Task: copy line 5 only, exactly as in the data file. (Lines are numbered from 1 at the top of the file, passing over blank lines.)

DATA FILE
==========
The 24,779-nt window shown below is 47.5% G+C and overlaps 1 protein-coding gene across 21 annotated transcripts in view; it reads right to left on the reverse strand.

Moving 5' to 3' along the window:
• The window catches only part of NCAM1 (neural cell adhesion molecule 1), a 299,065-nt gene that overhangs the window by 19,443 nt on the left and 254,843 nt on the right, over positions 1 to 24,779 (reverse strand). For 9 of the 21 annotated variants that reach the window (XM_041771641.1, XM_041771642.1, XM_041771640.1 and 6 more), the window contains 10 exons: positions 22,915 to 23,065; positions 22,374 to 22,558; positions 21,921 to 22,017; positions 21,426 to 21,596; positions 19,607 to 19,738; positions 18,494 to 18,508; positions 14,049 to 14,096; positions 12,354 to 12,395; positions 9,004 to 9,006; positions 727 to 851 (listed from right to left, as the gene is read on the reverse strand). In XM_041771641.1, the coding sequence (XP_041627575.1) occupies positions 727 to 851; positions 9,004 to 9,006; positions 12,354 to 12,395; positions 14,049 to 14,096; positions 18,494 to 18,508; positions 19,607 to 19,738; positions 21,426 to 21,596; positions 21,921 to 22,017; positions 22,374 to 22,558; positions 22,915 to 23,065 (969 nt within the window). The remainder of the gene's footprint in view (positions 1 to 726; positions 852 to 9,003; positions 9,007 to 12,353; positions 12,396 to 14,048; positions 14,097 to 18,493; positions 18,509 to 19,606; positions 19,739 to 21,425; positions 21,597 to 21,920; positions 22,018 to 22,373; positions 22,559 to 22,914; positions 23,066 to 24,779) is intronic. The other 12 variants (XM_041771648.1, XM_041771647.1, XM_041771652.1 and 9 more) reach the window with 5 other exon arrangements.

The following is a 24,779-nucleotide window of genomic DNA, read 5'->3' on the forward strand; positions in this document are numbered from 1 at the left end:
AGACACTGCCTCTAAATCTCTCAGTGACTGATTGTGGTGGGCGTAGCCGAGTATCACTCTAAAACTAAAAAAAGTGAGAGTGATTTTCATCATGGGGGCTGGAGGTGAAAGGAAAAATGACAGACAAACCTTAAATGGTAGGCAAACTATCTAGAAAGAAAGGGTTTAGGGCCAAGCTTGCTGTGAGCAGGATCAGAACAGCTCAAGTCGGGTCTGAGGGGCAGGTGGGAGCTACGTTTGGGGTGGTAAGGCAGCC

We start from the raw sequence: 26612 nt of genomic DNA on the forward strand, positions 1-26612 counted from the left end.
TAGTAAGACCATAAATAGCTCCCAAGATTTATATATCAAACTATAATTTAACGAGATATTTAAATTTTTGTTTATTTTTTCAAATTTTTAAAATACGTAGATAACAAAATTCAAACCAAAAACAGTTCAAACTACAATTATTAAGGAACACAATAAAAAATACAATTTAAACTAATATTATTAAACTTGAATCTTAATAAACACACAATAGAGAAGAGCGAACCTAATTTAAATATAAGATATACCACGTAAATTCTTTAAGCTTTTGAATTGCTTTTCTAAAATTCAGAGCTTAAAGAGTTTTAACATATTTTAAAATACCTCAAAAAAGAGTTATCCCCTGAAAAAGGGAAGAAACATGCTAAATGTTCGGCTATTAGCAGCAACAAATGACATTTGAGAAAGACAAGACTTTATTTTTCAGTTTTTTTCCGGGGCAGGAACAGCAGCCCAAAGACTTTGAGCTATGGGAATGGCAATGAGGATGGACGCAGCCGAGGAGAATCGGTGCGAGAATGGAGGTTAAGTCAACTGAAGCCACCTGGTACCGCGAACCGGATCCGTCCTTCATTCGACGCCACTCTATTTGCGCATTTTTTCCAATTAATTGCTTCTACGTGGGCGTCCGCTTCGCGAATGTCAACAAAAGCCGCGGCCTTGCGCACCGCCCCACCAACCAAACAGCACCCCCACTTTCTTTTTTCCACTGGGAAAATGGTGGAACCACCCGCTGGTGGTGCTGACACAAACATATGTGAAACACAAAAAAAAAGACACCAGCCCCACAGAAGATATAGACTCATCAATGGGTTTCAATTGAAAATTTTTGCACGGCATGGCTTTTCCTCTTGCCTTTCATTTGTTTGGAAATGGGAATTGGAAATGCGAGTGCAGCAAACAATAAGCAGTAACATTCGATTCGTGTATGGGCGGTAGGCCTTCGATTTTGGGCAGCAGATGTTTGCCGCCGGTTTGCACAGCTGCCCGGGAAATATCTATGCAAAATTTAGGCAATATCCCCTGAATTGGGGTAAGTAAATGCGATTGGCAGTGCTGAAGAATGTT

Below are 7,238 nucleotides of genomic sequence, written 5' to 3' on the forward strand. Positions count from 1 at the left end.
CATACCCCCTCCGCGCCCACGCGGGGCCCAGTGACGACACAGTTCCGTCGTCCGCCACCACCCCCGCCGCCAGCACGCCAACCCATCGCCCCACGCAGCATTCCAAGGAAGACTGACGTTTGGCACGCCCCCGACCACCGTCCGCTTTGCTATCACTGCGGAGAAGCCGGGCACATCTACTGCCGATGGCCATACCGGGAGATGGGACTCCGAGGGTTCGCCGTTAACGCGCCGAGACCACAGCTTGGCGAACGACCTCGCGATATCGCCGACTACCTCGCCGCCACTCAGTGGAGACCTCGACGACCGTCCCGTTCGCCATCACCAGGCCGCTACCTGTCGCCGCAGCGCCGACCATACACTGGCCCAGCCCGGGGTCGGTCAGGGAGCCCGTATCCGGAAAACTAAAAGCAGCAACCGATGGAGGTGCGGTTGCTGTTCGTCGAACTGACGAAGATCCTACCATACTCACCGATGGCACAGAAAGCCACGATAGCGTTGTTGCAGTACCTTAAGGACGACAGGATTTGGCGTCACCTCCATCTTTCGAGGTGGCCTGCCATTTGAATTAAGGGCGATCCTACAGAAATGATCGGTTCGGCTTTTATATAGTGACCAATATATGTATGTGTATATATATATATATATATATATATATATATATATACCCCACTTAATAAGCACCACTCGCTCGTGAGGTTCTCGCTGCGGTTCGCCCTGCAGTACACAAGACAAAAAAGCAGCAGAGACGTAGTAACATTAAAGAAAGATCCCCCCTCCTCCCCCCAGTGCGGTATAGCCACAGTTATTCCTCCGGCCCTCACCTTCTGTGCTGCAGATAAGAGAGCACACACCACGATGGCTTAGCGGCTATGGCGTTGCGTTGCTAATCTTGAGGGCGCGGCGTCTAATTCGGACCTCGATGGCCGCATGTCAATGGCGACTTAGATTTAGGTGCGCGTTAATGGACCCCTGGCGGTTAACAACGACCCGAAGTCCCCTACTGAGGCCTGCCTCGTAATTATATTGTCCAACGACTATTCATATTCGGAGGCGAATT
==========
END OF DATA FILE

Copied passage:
AGACACTGCCTCTAAATCTCTCAGTGACTGATTGTGGTGGGCGTAGCCGAGTATCACTCTAAAACTAAAAAAAGTGAGAGTGATTTTCATCATGGGGGCTGGAGGTGAAAGGAAAAATGACAGACAAACCTTAAATGGTAGGCAAACTATCTAGAAAGAAAGGGTTTAGGGCCAAGCTTGCTGTGAGCAGGATCAGAACAGCTCAAGTCGGGTCTGAGGGGCAGGTGGGAGCTACGTTTGGGGTGGTAAGGCAGCC